If my case does go to trial, will the jury have all the facts?
Juries make the best decisions with the facts they have available, but they are typically not informed of certain realities, such as:
- the fact that a defendant being sued has insurance that will cover most or all of the plaintiff's damages; they won't pay the verdict amount out of their own pocket.
- the fact that the defendant's lawyer and legal expenses are paid for by the defendant's insurance company.
- the fact that medical experts called to the stand by the defendant's lawyer are also paid for by the defendant's insurance company (and that these experts almost exclusively testify on behalf of defendants and insurance companies).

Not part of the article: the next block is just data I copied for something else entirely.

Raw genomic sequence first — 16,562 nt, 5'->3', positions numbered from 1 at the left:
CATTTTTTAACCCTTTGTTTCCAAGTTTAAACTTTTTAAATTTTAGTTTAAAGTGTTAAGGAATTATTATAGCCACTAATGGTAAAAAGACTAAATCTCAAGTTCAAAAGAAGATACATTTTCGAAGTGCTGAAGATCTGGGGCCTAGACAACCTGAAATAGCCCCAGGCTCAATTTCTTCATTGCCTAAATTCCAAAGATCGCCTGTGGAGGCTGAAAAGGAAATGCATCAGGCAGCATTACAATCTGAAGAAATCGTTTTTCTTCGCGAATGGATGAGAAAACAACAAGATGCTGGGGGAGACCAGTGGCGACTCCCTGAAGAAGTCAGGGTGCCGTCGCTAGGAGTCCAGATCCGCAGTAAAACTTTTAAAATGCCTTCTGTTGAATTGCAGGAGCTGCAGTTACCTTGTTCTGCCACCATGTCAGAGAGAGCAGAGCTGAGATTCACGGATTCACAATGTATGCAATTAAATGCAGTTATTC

- the fact that the amount actually awarded to the plaintiff is reduced by attorney fees, other legal expenses like fees paid to experts, and reimbursement of medical bills paid by private insurers or by public insurers like Medicaid or Medicare.
In short, the defendant is personally paying far less than juries think (usually nothing), and the injured person (plaintiff) is receiving far less than juries think.